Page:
Australian output expands
Gold output in Australia, the world’s second-biggest producer, expanded for a second quarter in the period ended September because of higher ore grades, according to mining consultant Surbiton Associates Pty. Production was 69.5 tonnes compared with 67 tonnes in the previous three months, Melbourne-based Surbiton said in a statement. Output was 62 tonnes in the same period a year earlier, it said. Gold climbed 7.6 percent in the third quarter, the first such gain in a year, after a slump into a bear market in April spurred sales of coins, jewelry and bars. Bullion tumbled 26 percent this year amid speculation that the US Federal Reserve will scale back monthly bond buying that helped prices cap a 12-year bull run last year. “The higher production was due to the treatment of higher ore grades and this, in turn, reduced cash costs,” said Sandra Close, a director at Surbiton.
OPEC expected to sit tight
OPEC is set to meet in Austria this week to decide on the cartel’s oil output against a backdrop of slowing crude demand and unrest in member nation Libya. Supplying about one-third of the world’s oil, the cartel is expected to maintain its output ceiling of 30 million barrels per day when it meets at its Vienna headquarters on Wednesday, even though it is currently producing under the limit. Brent North Sea crude for January, the European benchmark, was at US$110.93 a barrel. OPEC is seen as sitting tight, with its dozen members appearing mostly satisfied by current market prices for crude, as Brent wins strong support from rising unrest in Libya, which has slashed the country’s output.
EAC works on currency
The leaders of five East African countries signed a protocol on Saturday laying the groundwork for a monetary union within 10 years that they expect will expand regional trade. Heads of state of Kenya, Tanzania, Uganda, Rwanda and Burundi, which have already signed a common market and a single customs union, say the protocol will allow them to progressively converge their currencies and increase commerce. In the run-up to achieving a common currency, the East African Community (EAC) nations aim to harmonize monetary and fiscal policies and establish a common central bank. Kenya, Uganda, Tanzania and Rwanda already present their budgets simultaneously every June. The plan by the region of about 135 million people, a new frontier for oil and gas exploration, is also meant to draw foreign investment and wean EAC countries off external aid.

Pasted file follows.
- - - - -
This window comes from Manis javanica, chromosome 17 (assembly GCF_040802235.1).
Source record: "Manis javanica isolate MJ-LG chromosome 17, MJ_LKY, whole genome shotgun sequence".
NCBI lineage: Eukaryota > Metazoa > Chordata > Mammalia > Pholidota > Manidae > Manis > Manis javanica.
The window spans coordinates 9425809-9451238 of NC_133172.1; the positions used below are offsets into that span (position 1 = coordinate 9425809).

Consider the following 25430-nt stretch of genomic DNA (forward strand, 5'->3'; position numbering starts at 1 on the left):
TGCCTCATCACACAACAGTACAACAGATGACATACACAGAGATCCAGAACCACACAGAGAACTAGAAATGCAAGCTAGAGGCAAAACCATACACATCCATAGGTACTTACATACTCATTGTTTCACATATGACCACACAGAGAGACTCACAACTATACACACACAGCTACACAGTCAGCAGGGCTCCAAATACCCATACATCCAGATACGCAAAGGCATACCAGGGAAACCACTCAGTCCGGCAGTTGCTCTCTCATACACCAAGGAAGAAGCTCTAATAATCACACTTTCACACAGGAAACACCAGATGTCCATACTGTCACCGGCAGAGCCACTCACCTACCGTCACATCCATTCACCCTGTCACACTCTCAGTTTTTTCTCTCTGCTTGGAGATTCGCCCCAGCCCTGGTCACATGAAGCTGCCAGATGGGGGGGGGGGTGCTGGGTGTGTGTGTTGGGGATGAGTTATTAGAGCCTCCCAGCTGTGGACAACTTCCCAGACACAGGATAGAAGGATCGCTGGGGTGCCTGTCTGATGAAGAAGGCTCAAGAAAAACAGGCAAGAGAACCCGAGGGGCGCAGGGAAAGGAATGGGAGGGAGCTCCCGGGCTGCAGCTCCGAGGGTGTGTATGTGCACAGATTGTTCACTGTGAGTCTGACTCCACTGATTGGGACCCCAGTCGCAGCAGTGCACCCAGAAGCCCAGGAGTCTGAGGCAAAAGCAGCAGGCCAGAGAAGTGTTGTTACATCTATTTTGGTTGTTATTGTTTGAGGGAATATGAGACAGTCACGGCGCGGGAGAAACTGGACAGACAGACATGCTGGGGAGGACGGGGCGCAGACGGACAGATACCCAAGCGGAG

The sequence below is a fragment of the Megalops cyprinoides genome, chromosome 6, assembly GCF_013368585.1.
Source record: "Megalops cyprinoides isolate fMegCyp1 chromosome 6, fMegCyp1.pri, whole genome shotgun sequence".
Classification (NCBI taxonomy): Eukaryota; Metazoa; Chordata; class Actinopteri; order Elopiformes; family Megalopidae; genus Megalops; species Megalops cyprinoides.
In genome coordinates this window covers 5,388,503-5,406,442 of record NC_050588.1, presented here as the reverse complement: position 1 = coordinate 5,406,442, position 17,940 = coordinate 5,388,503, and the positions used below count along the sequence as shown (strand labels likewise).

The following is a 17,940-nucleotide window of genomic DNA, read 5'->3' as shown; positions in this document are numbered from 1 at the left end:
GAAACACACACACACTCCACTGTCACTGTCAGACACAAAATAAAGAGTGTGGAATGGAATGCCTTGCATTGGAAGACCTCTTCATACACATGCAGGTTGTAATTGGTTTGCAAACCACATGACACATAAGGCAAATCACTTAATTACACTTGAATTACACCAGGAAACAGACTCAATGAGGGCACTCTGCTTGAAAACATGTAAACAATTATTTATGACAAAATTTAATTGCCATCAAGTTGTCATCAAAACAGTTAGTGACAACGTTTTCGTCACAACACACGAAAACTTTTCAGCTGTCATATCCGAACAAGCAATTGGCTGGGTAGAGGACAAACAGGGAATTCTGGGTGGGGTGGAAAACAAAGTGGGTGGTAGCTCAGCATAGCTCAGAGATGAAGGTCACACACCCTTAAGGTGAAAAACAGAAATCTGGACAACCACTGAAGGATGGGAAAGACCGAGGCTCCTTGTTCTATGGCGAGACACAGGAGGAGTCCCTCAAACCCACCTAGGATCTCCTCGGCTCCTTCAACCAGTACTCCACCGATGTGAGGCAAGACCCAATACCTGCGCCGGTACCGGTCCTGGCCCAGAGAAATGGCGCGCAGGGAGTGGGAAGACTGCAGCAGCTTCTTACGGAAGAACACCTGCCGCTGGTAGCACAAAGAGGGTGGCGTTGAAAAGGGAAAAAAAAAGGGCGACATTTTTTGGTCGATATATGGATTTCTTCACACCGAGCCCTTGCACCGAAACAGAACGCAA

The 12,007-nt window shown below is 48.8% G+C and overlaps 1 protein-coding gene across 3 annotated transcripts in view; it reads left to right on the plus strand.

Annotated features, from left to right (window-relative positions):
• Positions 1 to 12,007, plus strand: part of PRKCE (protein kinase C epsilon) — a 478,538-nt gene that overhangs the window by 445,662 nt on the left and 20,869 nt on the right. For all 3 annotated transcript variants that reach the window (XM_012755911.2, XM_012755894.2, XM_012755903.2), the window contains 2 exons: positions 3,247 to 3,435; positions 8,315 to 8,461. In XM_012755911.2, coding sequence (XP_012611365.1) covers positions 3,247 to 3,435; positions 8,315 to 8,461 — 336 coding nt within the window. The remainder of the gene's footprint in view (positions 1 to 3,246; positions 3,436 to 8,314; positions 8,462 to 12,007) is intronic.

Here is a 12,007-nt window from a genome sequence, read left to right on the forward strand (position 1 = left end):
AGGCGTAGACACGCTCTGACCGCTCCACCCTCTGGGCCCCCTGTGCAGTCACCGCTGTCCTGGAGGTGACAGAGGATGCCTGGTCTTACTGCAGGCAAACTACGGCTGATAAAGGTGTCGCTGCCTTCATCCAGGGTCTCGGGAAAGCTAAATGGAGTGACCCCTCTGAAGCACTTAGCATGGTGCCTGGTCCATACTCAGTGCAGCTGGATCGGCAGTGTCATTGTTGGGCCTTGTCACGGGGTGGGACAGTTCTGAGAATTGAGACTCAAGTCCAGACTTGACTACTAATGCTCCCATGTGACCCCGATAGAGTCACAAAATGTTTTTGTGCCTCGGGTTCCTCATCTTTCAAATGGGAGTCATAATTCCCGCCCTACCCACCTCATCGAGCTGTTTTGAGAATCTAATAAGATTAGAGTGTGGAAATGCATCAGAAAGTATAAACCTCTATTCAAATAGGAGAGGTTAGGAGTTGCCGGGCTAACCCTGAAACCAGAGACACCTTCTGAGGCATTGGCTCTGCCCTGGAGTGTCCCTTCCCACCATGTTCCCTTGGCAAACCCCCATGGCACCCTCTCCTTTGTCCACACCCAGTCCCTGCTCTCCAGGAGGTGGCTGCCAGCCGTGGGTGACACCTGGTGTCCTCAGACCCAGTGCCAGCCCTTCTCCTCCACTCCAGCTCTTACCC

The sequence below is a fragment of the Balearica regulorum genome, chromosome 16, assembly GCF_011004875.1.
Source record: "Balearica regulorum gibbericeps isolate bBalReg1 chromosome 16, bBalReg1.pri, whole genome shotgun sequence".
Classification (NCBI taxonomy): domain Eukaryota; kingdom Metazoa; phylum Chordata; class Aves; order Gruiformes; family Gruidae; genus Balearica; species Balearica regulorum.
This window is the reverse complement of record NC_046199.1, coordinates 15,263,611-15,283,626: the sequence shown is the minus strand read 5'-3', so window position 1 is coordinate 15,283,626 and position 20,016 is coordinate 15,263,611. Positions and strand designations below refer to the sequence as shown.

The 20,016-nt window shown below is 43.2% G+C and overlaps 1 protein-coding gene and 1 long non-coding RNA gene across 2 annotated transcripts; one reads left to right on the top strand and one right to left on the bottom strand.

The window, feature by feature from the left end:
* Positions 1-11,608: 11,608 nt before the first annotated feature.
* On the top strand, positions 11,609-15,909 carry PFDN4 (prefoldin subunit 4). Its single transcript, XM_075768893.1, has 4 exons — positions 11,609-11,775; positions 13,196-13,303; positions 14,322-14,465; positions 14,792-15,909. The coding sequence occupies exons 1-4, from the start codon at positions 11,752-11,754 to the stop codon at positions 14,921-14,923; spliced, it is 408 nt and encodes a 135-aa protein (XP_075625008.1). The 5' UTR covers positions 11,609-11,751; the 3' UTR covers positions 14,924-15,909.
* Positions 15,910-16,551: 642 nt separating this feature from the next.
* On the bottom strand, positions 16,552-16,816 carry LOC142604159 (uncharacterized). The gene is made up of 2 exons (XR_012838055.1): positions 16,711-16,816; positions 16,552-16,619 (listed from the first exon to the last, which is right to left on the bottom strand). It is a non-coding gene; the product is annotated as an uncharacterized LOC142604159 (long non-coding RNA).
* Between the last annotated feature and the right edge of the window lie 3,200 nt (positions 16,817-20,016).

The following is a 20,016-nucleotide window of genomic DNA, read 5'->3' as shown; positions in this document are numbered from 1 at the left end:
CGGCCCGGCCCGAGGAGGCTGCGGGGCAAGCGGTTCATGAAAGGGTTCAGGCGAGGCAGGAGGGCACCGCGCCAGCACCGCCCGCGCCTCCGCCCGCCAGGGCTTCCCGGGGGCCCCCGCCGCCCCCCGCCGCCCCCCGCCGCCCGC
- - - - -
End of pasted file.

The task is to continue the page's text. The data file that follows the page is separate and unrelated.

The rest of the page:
Israeli stocks rise
Israel’s benchmark stock index rose for a third day as Fitch Ratings raised the country’s credit outlook and after shares in the US and Europe gained. The TA-25 Index climbed 0.6 percent to a record 1.366.04 at 10:29am in Tel Aviv. Bank Leumi Le-Israel Ltd headed for the highest close since August 2011 as third-quarter profit increased. Kuwait’s benchmark index declined 1.1 percent. Fitch, which affirmed Israel’s A rating, raised the country’s outlook to positive from stable on Friday, citing the shrinking deficit as the country cuts debt and boosts tax income. The shekel strengthened against the dollar every day of last week, bringing the gain for the year to 6 percent. The TA-25 gains follow “positive sentiment in the global markets and the rating outlook increase from Fitch,” Daniel Rapoport, head of equity and derivatives at Bank Leumi, said by telephone.